U.S.-based activist explains genocide court case
Windhoek – The Namibian government does not have the legitimacy to represent the Nama and Ovaherero in the genocide case, says Veraa Katuuo, a U.S.-based genocide activist.
“Namibia is in violation of the United Nations Declaration on the Rights of Indigenous People which stipulate that indigenous people have the right to participate in decision-making in matters which would affect their rights, through representatives chosen by themselves,” he said in an interview last week.
Katuuo is one of the plaintiffs in the federal class lawsuit lodged in a U.S. court against the German government for reparations over the Ovaherero and Nama genocide of 1904-1908.
The plaintiffs are seeking monetary damages and a court order enjoining Germany from excluding them from participating in the current negotiations between the German and Namibian governments.
Asked why they are only interdicting the German government in the case, Katuuo said they are doing this because it was the Germans that called for the killing of the Nama and Ovaherero people that left an estimated 65,000 Ovaherero and 10,000 Nama dead, and not the Namibian government.
Katuuo is the founder of the Association of the Ovaherero Genocide (AOG) in the US (AOG), which aims at advocating the Ovaherero demands for apology and reparations from the Federal Republic of Germany for the genocide committed against Namibian people.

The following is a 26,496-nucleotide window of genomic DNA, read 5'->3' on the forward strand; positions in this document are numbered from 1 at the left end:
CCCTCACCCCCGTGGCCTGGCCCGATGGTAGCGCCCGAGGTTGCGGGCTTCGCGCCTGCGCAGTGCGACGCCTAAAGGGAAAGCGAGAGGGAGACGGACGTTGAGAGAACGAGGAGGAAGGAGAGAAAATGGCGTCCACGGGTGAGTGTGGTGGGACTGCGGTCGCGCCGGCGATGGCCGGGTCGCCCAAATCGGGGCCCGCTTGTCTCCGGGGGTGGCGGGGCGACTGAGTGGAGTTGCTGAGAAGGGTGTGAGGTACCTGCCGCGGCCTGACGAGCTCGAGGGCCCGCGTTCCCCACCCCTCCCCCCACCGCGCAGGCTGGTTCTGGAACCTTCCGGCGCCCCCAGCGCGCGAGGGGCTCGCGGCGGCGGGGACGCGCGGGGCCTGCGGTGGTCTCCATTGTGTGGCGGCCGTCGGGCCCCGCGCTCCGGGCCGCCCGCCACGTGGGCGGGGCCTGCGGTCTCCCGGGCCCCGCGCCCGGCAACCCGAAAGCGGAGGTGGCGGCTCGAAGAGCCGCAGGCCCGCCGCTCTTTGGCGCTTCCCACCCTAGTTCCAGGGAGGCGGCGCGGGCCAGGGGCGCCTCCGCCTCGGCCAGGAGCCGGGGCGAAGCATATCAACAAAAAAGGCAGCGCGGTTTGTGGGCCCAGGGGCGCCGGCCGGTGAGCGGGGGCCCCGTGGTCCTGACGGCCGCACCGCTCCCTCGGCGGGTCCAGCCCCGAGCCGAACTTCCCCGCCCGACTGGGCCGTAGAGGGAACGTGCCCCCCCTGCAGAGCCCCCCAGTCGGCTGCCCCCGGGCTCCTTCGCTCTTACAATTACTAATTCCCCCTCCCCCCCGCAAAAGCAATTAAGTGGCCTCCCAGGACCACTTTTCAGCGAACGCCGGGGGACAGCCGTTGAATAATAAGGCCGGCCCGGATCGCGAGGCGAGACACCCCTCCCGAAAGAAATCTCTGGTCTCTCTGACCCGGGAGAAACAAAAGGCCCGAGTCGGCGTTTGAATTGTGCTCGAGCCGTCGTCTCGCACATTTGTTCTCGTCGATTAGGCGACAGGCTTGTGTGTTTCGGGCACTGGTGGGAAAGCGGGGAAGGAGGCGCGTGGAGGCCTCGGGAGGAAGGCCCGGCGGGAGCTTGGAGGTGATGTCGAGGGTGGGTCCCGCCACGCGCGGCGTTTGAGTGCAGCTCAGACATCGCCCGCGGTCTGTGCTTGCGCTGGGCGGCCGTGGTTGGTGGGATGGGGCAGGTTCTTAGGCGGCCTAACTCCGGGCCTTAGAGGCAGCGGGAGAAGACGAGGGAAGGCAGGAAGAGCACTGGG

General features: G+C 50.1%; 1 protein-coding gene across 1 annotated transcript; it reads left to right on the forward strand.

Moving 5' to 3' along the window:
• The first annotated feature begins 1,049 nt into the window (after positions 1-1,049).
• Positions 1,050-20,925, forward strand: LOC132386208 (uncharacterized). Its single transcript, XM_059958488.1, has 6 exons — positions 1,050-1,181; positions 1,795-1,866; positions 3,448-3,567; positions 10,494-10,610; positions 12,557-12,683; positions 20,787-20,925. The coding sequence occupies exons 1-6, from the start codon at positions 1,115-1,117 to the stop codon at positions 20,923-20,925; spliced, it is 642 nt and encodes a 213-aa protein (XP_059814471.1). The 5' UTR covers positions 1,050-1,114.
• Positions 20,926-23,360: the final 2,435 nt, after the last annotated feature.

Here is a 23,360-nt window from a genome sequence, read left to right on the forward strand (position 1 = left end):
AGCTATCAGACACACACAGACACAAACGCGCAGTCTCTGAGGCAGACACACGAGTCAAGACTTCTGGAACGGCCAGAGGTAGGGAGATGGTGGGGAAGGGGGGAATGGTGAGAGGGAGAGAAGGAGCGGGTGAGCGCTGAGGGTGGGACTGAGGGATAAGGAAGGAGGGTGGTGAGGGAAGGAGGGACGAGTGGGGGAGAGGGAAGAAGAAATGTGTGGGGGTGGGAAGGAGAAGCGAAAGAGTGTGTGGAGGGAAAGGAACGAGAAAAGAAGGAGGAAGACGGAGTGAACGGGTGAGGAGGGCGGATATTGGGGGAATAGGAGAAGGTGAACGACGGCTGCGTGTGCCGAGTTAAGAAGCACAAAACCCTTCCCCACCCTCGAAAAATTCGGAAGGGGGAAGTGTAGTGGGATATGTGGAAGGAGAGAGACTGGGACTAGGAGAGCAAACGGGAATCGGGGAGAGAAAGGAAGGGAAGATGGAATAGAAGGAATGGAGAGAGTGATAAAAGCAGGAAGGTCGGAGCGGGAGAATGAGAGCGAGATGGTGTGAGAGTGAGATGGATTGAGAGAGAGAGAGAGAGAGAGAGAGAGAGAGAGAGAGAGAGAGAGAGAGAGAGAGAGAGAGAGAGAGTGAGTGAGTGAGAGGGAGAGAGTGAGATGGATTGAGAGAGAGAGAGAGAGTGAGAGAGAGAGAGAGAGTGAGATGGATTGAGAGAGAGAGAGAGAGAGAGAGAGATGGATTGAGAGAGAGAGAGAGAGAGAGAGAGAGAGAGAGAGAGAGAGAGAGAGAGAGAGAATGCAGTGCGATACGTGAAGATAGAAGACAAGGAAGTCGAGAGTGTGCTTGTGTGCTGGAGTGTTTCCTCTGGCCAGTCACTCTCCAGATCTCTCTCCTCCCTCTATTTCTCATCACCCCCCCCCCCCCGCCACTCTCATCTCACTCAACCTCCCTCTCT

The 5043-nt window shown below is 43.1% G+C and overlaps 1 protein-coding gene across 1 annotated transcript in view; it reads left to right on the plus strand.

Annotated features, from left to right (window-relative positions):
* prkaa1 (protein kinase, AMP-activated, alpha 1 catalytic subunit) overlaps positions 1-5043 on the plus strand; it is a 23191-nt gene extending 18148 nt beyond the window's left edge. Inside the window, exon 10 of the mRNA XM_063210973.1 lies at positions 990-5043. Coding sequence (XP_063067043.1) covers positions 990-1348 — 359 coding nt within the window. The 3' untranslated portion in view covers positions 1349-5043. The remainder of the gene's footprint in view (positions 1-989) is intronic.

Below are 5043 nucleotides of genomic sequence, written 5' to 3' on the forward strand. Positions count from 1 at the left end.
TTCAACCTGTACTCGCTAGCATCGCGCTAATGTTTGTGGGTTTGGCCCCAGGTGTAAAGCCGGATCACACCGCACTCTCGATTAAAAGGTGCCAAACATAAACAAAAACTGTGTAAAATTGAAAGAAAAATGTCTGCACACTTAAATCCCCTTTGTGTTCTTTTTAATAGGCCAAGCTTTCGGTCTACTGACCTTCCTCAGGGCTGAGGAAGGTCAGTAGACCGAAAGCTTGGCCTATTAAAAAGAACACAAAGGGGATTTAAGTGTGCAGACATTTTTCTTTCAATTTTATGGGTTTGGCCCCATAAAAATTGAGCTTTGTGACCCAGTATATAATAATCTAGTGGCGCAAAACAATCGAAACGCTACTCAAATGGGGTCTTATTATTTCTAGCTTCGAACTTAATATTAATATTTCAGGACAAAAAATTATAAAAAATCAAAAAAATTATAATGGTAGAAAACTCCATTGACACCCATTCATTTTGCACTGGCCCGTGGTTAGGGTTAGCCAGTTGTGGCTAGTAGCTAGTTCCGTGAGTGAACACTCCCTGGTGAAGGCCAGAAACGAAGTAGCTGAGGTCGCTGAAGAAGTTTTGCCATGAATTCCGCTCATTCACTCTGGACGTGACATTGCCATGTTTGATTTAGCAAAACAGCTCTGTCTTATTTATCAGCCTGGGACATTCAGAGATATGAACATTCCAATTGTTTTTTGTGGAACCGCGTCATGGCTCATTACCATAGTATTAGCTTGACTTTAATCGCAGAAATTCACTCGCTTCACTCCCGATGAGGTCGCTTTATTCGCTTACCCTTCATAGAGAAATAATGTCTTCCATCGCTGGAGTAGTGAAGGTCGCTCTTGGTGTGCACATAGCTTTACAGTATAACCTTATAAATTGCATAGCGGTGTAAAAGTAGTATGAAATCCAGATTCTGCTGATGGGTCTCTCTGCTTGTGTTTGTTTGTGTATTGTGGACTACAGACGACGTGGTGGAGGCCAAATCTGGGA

He said after numerous unsuccessful attempts to engage the German government on the issue of apology and reparations for the genocide, they decided to file a complaint in the US court.
“Government has lost the credibility to represent those in Namibia by ignoring the guidelines set forth in the adopted genocide reparation motion of 2006, which calls for the Namibian government to be the facilitator of the negotiations between the Nama and Ovaherero against the German government,” he said.
Meanwhile, the Namibian government has repeatedly re-emphasised its commitment to the negotiations for genocide reparations from Germany.
In this regard, for the 2016/2017 financial year the Ministry of International Relations and Cooperation allocated N$10 million of its N$900 million budget towards ongoing talks with the German government on reparations for the 1904-1908 genocide.
In 2015, the two governments appointed special envoys to lead the genocide negotiations. President Geingob appointed Dr Zed Ngavirue as government’s special envoy to lead deliberations with his German counterpart Ruprecht Polenz.
Furthermore, government also established a political committee chaired by Vice-President Nicky Iyambo, deputised by Prime Minister Saara Kuugongelwa-Amadhila.
The office of Iyambo is tasked with dealing with the genocide reparation demands.
There has been mixed reaction among the affected communities with some saying ‘there can be nothing about us without us’ and others applauding government for creating ‘appropriate structures’ to spearhead the negotiations with Germany.